Questions and Answers (19:9)

Lou: Our question in this chapter has been, “How Soon Will the Conflict Be Over?” From what you have said, the close of the conflict seems to be tied in very closely with the Second Coming of Christ. But is that really the end of the conflict? Aren’t there some other very important events, such as the Millennium and the destruction of the wicked, that are part of what we might call “the conflict?”

Graham: That’s true. There are major events that come after the Second Coming. But there is a sense in which the Second Coming really does mark the end of the conflict, because the key to the conflict is not a physical war in which the powers of heaven are arrayed against the powers of earth. Rather, the essential conflict is in the minds of God’s children throughout the universe. And the Second Coming means it’s all over in that sense. The loyal are committed forever to loyalty, and the disloyal are committed forever to their rebellious rejection of God. The important conflict is the one that takes place in our minds.
We’ve talked about how the most essential aspect of the conflict is for God to demonstrate the truth about Himself. Some will object, “That doesn’t make us very important.” But if His demonstration does not lead some of us to inner conviction, He’s failed. So we are not just pawns. He is trying to win us. We are very much involved in this conflict. It is not just heavenly, this war is being fought in the minds of God’s own children.

Lou: This takes us all the way back to the first chapter, the one about the nature of the conflict. If it were a struggle about power or armies, God could have settled such a conflict in one minute. Instead, it is a struggle for decisions related to trust.

Graham: So we are not just spectators of the conflict. We are very much involved, and we are coming to understand some of the most important questions about Him.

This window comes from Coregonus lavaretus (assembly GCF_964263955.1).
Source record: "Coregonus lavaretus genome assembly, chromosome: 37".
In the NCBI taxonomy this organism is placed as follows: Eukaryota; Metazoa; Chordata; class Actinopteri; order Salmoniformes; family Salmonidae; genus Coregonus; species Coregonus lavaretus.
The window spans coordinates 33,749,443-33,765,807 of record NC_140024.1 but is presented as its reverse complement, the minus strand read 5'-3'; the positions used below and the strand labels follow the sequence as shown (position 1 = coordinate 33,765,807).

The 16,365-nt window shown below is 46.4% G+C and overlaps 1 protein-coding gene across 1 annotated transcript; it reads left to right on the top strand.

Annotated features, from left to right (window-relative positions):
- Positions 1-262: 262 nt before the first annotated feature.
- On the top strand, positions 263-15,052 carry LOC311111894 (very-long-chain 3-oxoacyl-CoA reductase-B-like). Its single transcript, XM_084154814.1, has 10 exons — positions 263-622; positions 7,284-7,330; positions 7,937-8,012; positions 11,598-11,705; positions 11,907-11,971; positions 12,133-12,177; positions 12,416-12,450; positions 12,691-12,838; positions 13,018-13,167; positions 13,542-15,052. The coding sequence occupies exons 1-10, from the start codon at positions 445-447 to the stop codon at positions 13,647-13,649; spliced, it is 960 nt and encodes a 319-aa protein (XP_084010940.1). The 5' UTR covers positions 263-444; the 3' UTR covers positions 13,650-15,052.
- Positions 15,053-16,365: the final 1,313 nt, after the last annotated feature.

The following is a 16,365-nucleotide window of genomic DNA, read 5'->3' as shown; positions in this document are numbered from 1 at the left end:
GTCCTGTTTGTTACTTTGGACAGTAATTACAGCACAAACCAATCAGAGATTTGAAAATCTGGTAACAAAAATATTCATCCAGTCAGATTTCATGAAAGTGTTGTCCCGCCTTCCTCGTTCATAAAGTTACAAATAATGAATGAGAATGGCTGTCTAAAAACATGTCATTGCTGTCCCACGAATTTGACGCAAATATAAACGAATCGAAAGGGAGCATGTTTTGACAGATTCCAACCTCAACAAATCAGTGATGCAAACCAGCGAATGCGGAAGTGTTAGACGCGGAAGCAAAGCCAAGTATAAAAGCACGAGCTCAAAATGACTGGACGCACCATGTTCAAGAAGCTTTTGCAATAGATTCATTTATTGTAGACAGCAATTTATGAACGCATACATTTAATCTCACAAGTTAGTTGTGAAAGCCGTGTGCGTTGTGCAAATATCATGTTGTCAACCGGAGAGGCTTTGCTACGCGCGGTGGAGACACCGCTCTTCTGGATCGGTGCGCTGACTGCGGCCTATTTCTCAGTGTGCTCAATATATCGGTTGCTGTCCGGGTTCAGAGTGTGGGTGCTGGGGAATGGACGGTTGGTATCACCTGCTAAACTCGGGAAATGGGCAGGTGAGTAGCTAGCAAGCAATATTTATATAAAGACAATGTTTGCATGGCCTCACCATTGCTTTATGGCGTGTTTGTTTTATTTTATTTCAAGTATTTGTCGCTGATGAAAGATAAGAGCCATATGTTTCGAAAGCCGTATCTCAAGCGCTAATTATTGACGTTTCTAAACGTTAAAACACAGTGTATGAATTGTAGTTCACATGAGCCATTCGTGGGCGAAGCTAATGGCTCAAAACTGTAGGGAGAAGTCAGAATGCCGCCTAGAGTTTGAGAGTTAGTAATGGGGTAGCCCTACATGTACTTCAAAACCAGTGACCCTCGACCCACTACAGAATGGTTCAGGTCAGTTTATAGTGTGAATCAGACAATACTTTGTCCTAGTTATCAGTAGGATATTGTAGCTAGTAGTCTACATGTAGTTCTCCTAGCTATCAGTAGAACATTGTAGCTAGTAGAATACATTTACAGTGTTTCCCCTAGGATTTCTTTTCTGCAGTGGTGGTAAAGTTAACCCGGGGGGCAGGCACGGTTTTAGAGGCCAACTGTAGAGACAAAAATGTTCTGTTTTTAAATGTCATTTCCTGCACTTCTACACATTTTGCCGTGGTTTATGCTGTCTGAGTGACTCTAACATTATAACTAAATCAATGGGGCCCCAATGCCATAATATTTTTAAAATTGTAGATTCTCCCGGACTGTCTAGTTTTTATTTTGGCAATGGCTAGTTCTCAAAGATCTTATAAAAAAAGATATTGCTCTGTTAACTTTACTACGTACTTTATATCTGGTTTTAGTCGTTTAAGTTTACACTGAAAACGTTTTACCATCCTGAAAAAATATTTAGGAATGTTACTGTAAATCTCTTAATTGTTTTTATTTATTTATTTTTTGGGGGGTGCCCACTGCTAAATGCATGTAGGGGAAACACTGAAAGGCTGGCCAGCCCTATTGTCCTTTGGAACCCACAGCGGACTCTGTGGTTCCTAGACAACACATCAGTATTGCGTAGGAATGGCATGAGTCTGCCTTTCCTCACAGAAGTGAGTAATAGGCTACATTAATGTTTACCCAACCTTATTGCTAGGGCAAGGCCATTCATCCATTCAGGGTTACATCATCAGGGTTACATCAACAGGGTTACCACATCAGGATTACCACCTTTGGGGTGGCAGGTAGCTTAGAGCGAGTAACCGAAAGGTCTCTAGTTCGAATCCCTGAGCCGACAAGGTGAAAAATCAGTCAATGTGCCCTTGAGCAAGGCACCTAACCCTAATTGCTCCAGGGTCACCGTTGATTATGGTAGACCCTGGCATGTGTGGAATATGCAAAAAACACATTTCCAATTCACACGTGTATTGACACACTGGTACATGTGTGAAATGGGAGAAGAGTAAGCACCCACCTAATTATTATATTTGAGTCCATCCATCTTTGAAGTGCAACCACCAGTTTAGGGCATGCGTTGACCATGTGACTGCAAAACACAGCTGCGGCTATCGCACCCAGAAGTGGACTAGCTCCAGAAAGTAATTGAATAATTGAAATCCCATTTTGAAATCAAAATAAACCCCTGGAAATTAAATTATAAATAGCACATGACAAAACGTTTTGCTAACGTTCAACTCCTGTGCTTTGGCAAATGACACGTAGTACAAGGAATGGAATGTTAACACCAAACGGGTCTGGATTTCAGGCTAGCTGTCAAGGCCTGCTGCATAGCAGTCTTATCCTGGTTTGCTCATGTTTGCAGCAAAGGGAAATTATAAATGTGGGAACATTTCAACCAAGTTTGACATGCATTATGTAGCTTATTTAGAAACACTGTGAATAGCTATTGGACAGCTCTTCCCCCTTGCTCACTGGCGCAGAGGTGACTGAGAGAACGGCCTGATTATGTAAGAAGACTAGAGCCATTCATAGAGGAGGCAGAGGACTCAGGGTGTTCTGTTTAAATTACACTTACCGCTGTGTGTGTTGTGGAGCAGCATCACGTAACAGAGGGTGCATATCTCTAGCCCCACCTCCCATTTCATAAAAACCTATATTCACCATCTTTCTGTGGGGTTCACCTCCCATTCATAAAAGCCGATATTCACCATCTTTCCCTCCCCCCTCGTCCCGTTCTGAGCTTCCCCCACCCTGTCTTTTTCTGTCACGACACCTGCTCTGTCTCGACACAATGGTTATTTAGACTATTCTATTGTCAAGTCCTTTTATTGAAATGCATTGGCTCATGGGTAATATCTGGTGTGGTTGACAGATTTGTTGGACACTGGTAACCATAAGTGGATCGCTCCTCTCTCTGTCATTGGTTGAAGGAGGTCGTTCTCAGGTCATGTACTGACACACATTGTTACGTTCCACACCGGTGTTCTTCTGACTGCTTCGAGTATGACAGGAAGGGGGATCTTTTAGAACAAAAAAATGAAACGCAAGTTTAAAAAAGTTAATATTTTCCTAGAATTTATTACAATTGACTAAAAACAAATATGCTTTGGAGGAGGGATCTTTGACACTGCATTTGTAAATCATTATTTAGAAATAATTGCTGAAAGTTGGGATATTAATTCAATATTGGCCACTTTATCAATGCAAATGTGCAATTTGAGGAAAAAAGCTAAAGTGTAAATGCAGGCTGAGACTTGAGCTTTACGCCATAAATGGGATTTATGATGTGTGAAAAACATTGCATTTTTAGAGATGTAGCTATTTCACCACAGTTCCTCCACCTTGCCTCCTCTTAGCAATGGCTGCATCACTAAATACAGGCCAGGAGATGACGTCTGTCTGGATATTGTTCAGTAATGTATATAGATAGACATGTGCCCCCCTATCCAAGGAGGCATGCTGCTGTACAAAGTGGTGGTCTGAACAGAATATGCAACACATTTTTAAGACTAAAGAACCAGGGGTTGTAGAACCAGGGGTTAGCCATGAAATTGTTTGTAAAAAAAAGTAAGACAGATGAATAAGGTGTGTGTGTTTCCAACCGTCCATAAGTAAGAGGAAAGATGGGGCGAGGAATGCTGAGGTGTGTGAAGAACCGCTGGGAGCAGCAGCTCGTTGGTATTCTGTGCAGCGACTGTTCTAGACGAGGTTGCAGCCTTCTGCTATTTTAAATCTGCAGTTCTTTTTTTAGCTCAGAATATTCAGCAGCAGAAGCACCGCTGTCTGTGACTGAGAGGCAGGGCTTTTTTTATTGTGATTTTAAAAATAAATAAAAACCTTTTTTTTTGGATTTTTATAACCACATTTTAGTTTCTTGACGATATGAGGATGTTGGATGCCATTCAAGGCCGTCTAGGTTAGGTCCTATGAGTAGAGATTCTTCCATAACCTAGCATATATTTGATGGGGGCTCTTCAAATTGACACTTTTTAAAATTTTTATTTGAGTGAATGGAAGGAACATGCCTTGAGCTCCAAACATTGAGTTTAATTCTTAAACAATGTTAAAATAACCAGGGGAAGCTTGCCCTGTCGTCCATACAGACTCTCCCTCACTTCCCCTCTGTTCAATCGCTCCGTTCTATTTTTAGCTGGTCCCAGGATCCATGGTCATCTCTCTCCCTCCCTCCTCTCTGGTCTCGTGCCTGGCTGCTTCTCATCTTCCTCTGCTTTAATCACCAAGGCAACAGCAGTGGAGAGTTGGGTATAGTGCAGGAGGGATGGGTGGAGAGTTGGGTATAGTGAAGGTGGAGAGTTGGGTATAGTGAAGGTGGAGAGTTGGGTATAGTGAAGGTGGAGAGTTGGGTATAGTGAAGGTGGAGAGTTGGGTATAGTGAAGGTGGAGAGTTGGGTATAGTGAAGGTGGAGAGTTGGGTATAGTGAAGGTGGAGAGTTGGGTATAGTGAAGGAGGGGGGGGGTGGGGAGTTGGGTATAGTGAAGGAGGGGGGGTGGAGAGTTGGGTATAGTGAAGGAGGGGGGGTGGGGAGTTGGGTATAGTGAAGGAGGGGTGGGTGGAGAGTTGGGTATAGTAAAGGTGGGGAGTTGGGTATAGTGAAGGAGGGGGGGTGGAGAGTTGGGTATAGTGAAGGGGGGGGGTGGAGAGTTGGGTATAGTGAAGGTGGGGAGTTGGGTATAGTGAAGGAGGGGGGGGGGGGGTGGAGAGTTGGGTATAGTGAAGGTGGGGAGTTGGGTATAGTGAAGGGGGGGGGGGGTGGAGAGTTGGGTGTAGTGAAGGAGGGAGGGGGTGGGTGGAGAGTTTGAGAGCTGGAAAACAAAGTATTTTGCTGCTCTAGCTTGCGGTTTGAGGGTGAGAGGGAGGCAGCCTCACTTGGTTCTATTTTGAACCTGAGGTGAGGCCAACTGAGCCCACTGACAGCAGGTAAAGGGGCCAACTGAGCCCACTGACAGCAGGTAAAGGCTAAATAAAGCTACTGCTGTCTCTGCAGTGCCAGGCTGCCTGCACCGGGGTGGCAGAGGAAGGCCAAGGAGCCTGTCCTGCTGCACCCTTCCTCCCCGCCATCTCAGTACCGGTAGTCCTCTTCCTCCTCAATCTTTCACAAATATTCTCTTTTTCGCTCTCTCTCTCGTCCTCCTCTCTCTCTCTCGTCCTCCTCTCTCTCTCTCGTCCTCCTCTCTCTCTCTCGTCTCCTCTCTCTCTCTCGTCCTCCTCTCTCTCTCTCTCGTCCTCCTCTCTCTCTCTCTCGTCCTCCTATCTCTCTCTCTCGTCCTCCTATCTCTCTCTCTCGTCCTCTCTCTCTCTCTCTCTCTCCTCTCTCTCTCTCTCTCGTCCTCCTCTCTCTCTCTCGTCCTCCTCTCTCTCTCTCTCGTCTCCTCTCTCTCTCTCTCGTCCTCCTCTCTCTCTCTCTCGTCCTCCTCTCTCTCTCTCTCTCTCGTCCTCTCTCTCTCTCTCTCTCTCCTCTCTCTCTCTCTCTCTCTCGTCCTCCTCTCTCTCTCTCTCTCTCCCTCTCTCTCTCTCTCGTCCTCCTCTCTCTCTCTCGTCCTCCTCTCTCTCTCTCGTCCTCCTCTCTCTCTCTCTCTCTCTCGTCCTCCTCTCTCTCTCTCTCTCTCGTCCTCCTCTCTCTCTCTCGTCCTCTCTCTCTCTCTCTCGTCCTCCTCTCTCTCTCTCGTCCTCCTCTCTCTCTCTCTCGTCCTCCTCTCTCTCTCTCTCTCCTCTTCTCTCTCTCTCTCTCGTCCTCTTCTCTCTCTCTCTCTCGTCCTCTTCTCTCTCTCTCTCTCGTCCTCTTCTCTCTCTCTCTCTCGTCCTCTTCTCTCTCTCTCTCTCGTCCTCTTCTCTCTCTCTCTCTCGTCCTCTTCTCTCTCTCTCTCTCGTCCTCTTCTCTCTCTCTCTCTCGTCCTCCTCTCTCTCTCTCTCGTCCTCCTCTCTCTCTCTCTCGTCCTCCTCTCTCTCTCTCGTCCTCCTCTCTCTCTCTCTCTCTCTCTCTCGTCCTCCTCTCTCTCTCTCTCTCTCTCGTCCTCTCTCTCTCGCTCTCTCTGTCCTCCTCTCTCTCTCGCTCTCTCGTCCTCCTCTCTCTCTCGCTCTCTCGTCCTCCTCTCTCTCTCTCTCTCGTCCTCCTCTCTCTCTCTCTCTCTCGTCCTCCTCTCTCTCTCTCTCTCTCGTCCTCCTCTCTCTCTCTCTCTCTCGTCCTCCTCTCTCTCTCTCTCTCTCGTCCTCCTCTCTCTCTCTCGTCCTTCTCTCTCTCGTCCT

Lou: Since we’re talking about the End, it reminds me of the first letter of John: “Children, it is the last hour. We know that it is the last hour” (based on 1 John 2:18). Was John wrong?

Graham: All the Bible writers who deal with the subject describe the End as very near. I’m thinking of Joel and of Jesus Himself, who both said the End was very near. One could also point to the statement in Peter, “With the Lord a thousand years are as a day, and a day is as a thousand years” (based on 2 Peter 3:8). Then John saw signs of antichrist in the apostasy of some key people in the Church, and that led him to believe that the End was near (1 John 2:18-19). And the impending death of John (he was in his nineties) also suggested it could have been near (John 21:20-23).
One night, perhaps soon after writing his letters, John fell asleep in death. When he wakes up, from the most refreshing sleep ever, it will be the Second Coming! Now, he might have some questions about the timing of the End at that point, but I doubt he will have any complaints. And while he didn’t see the great closing events before the Second Coming, he will get to witness everything from then on: the Millennium, the Third Coming, the re-creation of the world. John won’t miss any of that. All he will really miss are the troubles of the End-time (Dan 12:1; Rev 7:14). As we have discussed before, the saints who fall asleep before the Lord comes will arise in time for everything that really matters. They will even rise first.

Lou: John talks about the Antichrist in his letters (1 John 2:18, 22; 4:3; 2 John 1:7). What is the Antichrist? What do we mean by that term?

Graham: “Anti” suggests opposition, and that opposition is expressed in many ways. The most destructive way is not open opposition but subtle misrepresentation. If anyone misrepresents Christ, he is an “anti-Christ.”

Lou: So it’s not just one person in all the history of the world.

Graham: There are many, many antichrists. Already in John’s day many antichrists had appeared (1 John 2:18). The spirit of antichrist has been working all these hundreds and thousands of years. I believe the End has always been very, very near. If the conditions had been met, everything would have ended much sooner.

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